Paul Heinbecker: Well, I think that’s what it was. There were, I think, 59 cruise missiles fired from the Mediterranean at a single relatively suburban airbase without a lot of people around. And I think that it was intended to be a demonstration shot. It was to show the Syrians what the Americans could do if they felt like doing it. And they picked this particular airbase because it was the place from which the attacks, the gas attacks was launched. But it’s limited, but its international impact is pervasive. The reverberations are being felt all around the world. If you look or take China, for example, you had President Xi Jinping, his government has reacted quite moderately to what took place but you can be sure that he wasn’t pleased to be sitting at Donald Trump’s table in front of the cameras when all this was unrolling and having his picture being taken. The bromance with Putin is over. The Russian—a lot of swagger has gone out of the Russian walk and they’ve been shown to be that their gamble in 2015 in taking on the Syrian issue, that bet’s been called or at least it’s been called into question. So the Russians are finding themselves going to the Security Council, which in itself is a good thing because it’s not a reaction. It’s not a military reaction, it’s a diplomatic reaction. But it’s not going to avail themselves very much. The Americans have basically made a demonstration saying that this is what we can do and it’s what we will do if this carries on.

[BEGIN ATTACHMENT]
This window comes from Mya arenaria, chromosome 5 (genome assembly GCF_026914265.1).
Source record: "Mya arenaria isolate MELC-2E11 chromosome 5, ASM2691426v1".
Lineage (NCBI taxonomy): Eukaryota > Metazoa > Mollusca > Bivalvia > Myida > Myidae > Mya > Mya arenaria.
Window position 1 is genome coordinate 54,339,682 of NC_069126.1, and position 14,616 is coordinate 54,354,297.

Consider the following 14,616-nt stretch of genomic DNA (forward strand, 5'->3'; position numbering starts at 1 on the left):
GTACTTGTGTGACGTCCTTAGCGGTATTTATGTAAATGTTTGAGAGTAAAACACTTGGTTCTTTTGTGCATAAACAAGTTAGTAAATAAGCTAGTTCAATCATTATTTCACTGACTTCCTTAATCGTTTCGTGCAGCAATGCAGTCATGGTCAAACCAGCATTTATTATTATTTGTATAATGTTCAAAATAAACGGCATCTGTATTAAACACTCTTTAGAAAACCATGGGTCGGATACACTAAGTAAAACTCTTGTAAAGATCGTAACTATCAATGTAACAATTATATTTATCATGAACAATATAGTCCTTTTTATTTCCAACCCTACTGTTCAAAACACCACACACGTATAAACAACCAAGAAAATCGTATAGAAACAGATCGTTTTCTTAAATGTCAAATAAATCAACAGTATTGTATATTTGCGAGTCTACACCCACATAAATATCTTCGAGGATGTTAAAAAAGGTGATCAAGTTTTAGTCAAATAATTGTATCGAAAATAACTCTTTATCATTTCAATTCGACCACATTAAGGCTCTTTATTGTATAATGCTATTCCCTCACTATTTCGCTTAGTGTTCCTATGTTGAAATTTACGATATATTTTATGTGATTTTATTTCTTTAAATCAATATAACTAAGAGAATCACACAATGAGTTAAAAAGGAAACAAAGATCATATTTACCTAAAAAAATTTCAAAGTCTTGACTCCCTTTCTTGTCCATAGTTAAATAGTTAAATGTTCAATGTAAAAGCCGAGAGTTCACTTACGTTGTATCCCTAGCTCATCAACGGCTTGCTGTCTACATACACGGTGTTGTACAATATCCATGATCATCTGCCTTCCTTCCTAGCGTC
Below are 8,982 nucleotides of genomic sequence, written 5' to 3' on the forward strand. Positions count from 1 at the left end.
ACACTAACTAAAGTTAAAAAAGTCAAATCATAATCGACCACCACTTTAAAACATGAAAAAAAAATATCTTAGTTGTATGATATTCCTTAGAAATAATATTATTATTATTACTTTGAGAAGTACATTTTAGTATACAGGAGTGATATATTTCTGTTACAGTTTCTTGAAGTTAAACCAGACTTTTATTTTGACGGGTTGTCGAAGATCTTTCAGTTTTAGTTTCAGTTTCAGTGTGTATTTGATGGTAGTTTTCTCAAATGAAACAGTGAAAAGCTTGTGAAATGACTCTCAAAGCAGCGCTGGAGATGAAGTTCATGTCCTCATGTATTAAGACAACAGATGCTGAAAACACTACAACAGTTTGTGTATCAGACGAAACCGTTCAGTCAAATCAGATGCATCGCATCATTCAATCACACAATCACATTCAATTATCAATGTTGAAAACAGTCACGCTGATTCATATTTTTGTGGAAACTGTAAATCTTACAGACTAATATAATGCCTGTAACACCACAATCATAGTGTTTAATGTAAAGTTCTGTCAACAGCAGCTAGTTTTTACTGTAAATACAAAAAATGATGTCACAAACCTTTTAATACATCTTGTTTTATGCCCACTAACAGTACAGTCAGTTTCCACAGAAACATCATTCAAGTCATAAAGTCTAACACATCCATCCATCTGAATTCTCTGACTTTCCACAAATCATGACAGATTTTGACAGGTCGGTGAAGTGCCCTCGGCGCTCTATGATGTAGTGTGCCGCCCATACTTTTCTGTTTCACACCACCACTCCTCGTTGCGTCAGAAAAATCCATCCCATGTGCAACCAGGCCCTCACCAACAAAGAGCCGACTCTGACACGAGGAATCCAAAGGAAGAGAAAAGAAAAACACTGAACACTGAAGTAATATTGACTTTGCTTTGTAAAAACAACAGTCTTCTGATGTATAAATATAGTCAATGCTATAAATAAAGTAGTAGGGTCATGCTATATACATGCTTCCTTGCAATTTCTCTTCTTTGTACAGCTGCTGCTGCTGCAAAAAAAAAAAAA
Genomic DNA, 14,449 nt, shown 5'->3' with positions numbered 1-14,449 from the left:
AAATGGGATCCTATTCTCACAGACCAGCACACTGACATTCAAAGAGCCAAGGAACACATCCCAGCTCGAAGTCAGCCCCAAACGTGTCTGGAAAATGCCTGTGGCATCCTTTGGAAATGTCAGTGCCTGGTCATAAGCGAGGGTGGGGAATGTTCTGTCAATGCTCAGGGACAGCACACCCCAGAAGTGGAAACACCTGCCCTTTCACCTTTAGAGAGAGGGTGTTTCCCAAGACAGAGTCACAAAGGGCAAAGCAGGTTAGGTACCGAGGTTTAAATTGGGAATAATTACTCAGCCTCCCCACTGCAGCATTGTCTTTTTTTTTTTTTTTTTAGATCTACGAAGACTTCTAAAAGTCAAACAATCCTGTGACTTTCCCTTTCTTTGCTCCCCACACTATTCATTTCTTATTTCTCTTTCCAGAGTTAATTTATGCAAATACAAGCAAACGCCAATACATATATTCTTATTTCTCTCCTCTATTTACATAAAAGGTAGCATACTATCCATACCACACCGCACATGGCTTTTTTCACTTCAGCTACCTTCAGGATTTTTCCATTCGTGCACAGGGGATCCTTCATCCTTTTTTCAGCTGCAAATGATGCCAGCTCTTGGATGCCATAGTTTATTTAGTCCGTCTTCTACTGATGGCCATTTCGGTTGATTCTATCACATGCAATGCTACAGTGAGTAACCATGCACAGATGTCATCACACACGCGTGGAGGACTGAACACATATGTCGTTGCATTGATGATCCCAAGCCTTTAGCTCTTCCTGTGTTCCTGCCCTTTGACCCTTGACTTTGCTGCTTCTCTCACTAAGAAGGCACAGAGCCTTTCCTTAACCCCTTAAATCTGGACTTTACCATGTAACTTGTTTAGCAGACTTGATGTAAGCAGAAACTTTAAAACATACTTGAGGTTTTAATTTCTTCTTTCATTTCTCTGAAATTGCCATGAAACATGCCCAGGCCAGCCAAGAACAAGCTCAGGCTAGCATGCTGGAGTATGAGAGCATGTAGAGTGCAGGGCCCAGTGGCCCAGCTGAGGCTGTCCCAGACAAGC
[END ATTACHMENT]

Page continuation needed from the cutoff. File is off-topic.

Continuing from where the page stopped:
Vassy Kapelos: And so, if you don’t think that the military action per se will continue on. Where do you see Canada fitting in?

Paul Heinbecker: I think the scene does shift to diplomacy. I say I think it does. President Trump is nothing if but unpredictable. And this may turn out to be a relatively positive act. It certainly changes the subject from the investigation by the FBI into the alleged collusion between the Trump administration and the Russians. I’m not sure that the Americans want to go any further. I think that they, at least for the time being, they’re going to assess what the consequences are of what they’ve done.

Vassy Kapelos: If there is some kind of diplomacy to be had, you know, I think a lot of people at home are looking at the different factions and looking at how Assad behaves and what does a diplomatic solution look like? And we hear the prime minister talking about that. How does Canada fit into the possibility of such a solution?

Paul Heinbecker: There is no diplomatic solution if there’s no military threat. Diplomacy in these circumstances not backed up by a willingness to act militarily, turns out to be a lot of fine words. That’s what we’ve been hearing for quite some time in the UN Security Council. But this issue does shift now to the Security Council and that’s where the diplomacy will take place. It’s basically a—

Vassy Kapelos: Is that possible though when Russia has a veto?